In two weeks, everything old will be new again. Pitchers and catchers will make their ways down to Tampa or Arizona. They’ll run; they’ll throw; they’ll have pitchers’ fielding practice; and everyone will champion the return of baseball for yet another year of America’s Pastime.
For many, Spring Training is the time to rehash old story lines. This player vows to have a better year. That player is in the best shape of his life. This team feels its their year. You know the drill. For the Yankees, Spring Training means … Joba Chamberlain Drama! Who would have guessed?
As we all know, Joba has been subjected to more hand-wringing over his development over the last three years than any pitcher should be. He come up to the Majors in 2007 when the Yankees were in desperate need of bullpen help, and because Joe Torre could not be trusted with his relievers, the Yanks instituted Joba Rules. Then, as they transitioned him into a starting role in 2008, they adjusted the Rules to fit an innings limit. Then, in 2009, when Joba still had to pitch to an innings limit and be ready for post-season service, the Yanks tried to cap his innings in August.
Throughout this approach, Joba’s numbers suffered. An ace starter in college and the Minors, he started out strong in 2007 and carried that through to August 2008 when he suffered a shoulder injury in Texas. For reasons never discussed — was he injured? did he change his mechanics? — Joba in 2009 never regained the velocity he had a starter in 2008. He struggled through a sub-par 2009, going 9-6 with a 4.75 ERA and just 133 strike outs in 157.1 innings pitched. His walks were up; his home run totals were; his effectiveness was down.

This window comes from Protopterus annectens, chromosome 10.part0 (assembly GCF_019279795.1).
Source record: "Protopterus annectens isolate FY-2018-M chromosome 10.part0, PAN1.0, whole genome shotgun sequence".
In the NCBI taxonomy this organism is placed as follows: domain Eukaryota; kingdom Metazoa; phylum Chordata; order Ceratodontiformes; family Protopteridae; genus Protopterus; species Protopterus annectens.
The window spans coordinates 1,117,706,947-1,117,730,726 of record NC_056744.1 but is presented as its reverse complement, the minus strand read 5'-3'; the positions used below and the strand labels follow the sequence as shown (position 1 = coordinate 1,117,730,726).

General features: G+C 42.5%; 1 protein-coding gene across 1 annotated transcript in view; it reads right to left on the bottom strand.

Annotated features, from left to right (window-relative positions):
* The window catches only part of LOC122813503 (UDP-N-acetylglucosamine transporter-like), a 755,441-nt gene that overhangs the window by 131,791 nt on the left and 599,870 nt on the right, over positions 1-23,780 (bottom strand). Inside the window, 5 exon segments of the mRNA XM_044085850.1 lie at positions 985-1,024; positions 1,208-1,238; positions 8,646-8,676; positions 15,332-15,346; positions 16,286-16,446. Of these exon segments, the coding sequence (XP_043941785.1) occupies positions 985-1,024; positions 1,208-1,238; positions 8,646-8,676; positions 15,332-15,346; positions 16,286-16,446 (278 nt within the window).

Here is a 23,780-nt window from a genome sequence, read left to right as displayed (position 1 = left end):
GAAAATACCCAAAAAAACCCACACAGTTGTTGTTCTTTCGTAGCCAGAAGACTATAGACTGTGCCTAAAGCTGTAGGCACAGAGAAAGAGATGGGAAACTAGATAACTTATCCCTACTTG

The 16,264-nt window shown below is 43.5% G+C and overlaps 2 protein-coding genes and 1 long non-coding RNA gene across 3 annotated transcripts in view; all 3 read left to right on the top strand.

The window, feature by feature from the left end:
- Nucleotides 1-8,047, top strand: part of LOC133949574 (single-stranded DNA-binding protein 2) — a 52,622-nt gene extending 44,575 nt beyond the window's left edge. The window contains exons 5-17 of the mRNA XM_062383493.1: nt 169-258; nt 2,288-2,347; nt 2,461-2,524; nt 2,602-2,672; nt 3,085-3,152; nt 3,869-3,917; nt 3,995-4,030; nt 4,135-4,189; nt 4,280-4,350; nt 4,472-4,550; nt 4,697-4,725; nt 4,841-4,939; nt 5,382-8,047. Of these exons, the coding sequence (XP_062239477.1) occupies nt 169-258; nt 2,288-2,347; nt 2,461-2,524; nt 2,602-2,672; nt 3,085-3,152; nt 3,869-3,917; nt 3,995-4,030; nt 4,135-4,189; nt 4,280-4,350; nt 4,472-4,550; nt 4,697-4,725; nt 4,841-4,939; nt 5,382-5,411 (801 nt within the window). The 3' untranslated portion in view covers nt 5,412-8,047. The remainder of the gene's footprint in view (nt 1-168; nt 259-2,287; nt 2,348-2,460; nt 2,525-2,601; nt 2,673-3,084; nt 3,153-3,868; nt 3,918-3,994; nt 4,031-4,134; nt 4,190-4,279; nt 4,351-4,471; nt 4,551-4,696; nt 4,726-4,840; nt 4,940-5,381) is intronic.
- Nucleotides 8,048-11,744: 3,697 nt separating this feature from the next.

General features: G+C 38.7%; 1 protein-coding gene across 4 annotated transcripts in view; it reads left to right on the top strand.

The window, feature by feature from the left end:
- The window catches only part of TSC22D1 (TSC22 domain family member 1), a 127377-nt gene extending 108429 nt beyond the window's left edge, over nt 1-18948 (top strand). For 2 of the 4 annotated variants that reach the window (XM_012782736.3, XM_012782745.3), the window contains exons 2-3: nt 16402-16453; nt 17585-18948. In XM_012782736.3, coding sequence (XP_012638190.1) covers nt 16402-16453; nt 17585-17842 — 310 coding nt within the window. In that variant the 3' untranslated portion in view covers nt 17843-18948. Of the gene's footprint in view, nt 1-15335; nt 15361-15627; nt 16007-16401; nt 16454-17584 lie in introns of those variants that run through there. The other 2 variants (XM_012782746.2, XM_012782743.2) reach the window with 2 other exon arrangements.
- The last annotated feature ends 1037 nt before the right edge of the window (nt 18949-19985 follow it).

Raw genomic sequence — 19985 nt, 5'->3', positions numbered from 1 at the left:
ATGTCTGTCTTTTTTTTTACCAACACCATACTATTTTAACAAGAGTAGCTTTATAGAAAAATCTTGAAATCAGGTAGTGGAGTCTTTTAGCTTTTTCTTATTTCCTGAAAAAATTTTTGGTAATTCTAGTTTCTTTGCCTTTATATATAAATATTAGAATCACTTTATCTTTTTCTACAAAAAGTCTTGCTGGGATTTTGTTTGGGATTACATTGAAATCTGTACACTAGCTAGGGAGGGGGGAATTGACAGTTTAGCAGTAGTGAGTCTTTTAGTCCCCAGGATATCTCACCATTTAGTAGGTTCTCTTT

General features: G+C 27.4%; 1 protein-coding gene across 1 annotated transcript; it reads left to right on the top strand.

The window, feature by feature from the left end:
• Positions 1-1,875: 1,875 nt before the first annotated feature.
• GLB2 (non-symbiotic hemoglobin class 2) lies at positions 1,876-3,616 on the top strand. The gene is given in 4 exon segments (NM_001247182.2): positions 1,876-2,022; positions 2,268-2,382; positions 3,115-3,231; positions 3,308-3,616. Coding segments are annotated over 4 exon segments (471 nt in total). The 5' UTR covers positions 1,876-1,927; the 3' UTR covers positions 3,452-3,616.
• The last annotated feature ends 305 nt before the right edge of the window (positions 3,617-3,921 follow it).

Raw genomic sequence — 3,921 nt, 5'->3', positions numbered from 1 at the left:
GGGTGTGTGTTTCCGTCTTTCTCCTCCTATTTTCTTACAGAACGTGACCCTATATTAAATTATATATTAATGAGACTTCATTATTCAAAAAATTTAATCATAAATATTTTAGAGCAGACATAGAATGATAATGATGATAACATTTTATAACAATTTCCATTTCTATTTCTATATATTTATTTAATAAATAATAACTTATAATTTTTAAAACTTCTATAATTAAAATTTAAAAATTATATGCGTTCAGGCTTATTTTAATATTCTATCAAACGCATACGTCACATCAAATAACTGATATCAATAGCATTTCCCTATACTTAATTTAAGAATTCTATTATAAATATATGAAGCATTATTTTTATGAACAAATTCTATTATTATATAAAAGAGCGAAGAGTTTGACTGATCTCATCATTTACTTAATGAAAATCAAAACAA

In the postseason, though, Joba seemingly rediscovered his form. He threw 6.1 innings over 10 games, struck out 7 and allowed just a pair of runs. He walked just one, and although opponents hit an ugly .333/.345/.630 against him in a very limited sample size, he seemed more aggressive on the mound. As many — including one who shall remain nameless — have assumed today, Joba isn’t guaranteed anything for 2010. He’ll face competition for the fifth starter spot, and many still would prefer to see the Yanks waste a live arm on some mythical game where the eighth inning is more important than the previous seven frames.
Joba, though, and the Yanks will have none of that for now. Chamberlain spoke yesterday with reporters and said all the right things. He won’t be on an innings limit in 2010, and he is set to fight for his starting job coming out of the gate. “It’s something that’s going to be a battle,” Chamberlain said. “The greatest part about it is it’s not only going to make guys fight for that No. 5 spot, but it’s going to make our team better. We’re going to push each other and continue to try to outwork each other. That’s the greatest part about this game; not only do you push one another to do better, but the team is going to be better for it. Whatever happens, happens. I hope they’re ready because I worked my tail off to get where I’m at and I hope they do the same.”
The Yanks’ brass have been committed to Joba as a starter, but the team is prepared to push him in Spring Training too. “We’ll put the best guy that we feel can fill that spot and give us the best chance to win,” Joe Girardi said. Does Sergio Mitre really fit that bill?
The Yanks will head to Tampa with Alfredo Aceves, Sergio Mitre and Chad Gaudin as possible starters, but Joba’s real competition is Phil Hughes. The Yanks’ other live arm emerged as the team’s primary set-up man last summer and would be all but guaranteed a rotation spot had the team not traded for Javier Vazquez. As it stands, one of those two will emerge as the front-runner for the spot, and as Hughes faces an innings limit, Joba has a leg up. Nothing is guaranteed, though, and Joba knows it. The loser of this fight will probably head to the pen until someone in the rotation gets hurt. For the Yankees, that’s a comforting luxury to have.